This page contains related R codes for STAT 51100 Section 010. Please get data sets from http://www.stat.purdue.edu/~lingsong/teaching/2017fall/data/. We will use the class data to illustrate materials used in Chapter 1.

The following directly read the data from web. You can also download all the files to your local drive and then run R there.

classdata<-read.table('http://www.stat.purdue.edu/~lingsong/teaching/2017fall/data/class.txt', header=T, as.is=T)

You can see class data set by directly type it

classdata
##       name sex age height weight
## 1    Alice   F  13   56.5   84.0
## 2    Becka   F  13   65.3   98.0
## 3     Gail   F  14   64.3   90.0
## 4    Karen   F  12   56.3   77.0
## 5    Kathy   F  12   59.8   84.5
## 6     Mary   F  15   66.5  112.0
## 7    Sandy   F  11   51.3   50.5
## 8   Sharon   F  15   62.5  112.5
## 9    Tammy   F  14   62.8  102.5
## 10  Alfred   M  14   69.0  112.5
## 11    Duke   M  14   63.5  102.5
## 12   Guido   M  15   67.0  133.0
## 13   James   M  12   57.3   83.0
## 14 Jeffrey   M  13   62.5   84.0
## 15    John   M  12   59.0   99.5
## 16  Philip   M  16   72.0  150.0
## 17  Robert   M  12   64.8  128.0
## 18  Thomas   M  11   57.5   85.0
## 19 William   M  15   66.5  112.0

When the data is huge, we may only want to take a look of the first several rows. The following function head will be very useful

head(classdata)
##    name sex age height weight
## 1 Alice   F  13   56.5   84.0
## 2 Becka   F  13   65.3   98.0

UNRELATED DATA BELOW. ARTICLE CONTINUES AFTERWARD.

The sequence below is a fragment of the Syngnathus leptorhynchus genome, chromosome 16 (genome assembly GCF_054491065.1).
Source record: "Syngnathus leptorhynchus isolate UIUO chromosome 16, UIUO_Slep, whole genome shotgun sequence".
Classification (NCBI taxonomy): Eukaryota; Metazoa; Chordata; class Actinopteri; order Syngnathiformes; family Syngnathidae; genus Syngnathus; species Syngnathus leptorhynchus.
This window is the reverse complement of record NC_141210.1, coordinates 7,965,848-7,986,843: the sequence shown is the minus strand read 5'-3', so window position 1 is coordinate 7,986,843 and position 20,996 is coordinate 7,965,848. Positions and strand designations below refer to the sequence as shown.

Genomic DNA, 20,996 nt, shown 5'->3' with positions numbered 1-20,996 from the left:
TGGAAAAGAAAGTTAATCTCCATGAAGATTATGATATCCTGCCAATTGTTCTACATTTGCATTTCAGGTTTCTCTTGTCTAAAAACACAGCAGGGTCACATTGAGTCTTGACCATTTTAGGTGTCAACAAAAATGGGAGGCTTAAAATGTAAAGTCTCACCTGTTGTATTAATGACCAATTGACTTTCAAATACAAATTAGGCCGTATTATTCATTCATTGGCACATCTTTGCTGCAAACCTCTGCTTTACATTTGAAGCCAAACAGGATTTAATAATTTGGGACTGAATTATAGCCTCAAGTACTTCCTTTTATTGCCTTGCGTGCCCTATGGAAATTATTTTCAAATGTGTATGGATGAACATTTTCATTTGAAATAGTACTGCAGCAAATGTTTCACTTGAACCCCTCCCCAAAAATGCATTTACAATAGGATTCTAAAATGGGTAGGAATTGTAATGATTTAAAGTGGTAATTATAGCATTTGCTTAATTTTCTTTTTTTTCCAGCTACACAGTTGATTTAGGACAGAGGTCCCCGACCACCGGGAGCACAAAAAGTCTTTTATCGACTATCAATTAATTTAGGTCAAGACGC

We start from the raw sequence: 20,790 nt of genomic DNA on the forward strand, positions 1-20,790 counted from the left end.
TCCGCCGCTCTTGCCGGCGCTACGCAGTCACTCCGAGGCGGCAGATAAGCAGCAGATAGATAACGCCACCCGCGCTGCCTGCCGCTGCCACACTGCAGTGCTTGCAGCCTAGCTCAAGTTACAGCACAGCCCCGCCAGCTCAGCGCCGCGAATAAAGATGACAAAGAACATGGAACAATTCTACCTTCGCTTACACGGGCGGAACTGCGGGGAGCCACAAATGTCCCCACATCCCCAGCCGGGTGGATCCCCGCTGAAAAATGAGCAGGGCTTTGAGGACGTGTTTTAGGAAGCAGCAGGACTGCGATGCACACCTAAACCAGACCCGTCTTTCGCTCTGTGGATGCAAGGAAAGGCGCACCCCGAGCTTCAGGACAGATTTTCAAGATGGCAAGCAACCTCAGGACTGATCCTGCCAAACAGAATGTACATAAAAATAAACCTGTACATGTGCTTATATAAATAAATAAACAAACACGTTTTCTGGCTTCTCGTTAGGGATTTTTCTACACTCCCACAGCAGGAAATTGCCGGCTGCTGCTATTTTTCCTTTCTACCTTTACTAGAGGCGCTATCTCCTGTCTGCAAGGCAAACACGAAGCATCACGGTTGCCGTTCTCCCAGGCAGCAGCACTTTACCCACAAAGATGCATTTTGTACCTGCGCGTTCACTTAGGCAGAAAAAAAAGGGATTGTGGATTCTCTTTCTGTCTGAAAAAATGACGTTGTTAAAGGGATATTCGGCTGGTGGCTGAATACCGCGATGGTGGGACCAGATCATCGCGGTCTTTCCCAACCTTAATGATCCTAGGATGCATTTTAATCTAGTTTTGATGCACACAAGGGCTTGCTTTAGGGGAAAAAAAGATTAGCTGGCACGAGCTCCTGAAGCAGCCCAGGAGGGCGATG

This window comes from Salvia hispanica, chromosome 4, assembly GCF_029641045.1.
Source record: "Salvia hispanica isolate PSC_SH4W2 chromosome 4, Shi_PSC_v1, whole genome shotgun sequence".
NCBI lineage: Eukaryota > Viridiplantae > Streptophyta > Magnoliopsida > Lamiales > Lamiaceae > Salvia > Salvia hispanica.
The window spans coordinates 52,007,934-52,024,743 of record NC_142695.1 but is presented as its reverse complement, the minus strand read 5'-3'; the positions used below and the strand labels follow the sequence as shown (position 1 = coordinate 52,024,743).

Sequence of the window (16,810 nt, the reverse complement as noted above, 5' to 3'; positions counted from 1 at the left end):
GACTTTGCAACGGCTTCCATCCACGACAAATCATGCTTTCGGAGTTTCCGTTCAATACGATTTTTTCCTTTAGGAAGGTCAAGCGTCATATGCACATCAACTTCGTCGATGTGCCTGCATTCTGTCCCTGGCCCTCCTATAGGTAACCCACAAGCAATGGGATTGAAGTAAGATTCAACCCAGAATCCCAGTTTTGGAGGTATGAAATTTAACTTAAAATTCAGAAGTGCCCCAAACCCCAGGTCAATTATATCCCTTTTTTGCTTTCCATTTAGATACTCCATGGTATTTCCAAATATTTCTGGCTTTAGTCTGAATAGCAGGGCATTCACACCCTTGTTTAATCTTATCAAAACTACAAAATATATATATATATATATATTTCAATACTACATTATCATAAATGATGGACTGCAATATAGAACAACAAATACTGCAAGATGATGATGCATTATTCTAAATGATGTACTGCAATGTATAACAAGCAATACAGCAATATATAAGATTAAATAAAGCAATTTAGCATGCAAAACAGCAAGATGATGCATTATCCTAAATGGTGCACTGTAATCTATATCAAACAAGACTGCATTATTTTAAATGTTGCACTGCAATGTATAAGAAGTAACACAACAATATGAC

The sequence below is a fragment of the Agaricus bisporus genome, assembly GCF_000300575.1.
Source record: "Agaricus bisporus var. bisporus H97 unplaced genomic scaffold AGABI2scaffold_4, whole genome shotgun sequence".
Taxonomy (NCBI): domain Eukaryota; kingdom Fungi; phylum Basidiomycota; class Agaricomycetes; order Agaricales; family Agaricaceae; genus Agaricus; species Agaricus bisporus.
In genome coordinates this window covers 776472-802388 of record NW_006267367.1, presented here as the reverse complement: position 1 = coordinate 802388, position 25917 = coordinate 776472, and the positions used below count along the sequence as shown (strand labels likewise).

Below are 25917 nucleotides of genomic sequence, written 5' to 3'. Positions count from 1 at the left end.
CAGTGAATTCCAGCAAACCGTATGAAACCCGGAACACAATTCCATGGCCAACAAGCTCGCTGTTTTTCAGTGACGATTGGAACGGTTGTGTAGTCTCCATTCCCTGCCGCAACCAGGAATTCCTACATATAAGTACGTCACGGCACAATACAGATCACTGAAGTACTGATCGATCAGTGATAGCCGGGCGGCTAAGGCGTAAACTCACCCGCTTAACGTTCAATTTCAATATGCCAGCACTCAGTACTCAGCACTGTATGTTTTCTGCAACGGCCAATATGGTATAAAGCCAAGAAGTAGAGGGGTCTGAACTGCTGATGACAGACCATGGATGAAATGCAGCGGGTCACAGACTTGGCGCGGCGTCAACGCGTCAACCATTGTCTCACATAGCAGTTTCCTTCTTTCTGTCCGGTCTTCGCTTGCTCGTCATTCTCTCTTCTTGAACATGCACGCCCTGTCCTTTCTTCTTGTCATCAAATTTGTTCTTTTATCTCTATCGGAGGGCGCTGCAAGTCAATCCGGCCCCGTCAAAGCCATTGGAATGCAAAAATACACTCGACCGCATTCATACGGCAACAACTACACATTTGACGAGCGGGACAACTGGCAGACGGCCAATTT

## 3  Gail   F  14   64.3   90.0
## 4 Karen   F  12   56.3   77.0
## 5 Kathy   F  12   59.8   84.5
## 6  Mary   F  15   66.5  112.0

In R, another important function will be help, which can be used to find how to use functions. For example

help(head)

will return how to use head function.

Now we will go to descriptive statistics and data visualization part. Note that the class data contains names, sex, age, height and weight 5 variables, where name is the id and sex is a categorical data. The other three variables are continuous. We will draw the barchart for sex, and histogram for height. We can also generate stem-and-leaf display in R.

The following generate stem-and-leaf display for the variables weight and height

stem(classdata$weight)
## 
##   The decimal point is 1 digit(s) to the right of the |
## 
##    4 | 1
##    6 | 7
##    8 | 3445508
##   10 | 0332233
##   12 | 83
##   14 | 0
stem(classdata$height)
## 
##   The decimal point is 1 digit(s) to the right of the |
## 
##   5 | 1
##   5 | 67789
##   6 | 033344
##   6 | 557779
##   7 | 2

The following generates histogram for height.

hist(classdata$height, freq=FALSE, xlab='Height', main='Histogram of Height')

You can specifiy the intervals by using the option breaks. One easy way is to put the number of intervals in. The R code will directly use a nearby number to draw histogram. Or you can specifically set the intervals.

Another histogram function in the lattice package can draw histogram as well

library(lattice)
histogram(classdata$height, xlab='Height', main='Histogram of Height')

We can also draw barchart for gender. Before it, we will use table function to return a frequency table.

table(classdata$sex)
## 
##  F  M 
##  9 10
barplot(table(classdata$sex), xlab='Sex', ylab='Frequency')

Another barchart function in the lattice package can directly draw a bar chart as well

barchart(classdata$sex, horizontal=FALSE, xlab='Sex', ylab='Frequency')

Several functions return descriptive statistics:

Mean

mean(classdata$height)
## [1] 62.33684

Median

median(classdata$height)
## [1] 62.8

Trimmed Mean

mean(classdata$height, trim=0.1)
## [1] 62.41765

first quartile, median, and the third quartile

quantile(classdata$height, c(.25, .5, .75))
##   25%   50%   75% 
## 58.25 62.80 65.90

Variance

var(classdata$height)
## [1] 26.2869

Standard deviation

sd(classdata$height)
## [1] 5.127075

We then can draw boxplot directly

boxplot(classdata$height, main='Boxplot of Height')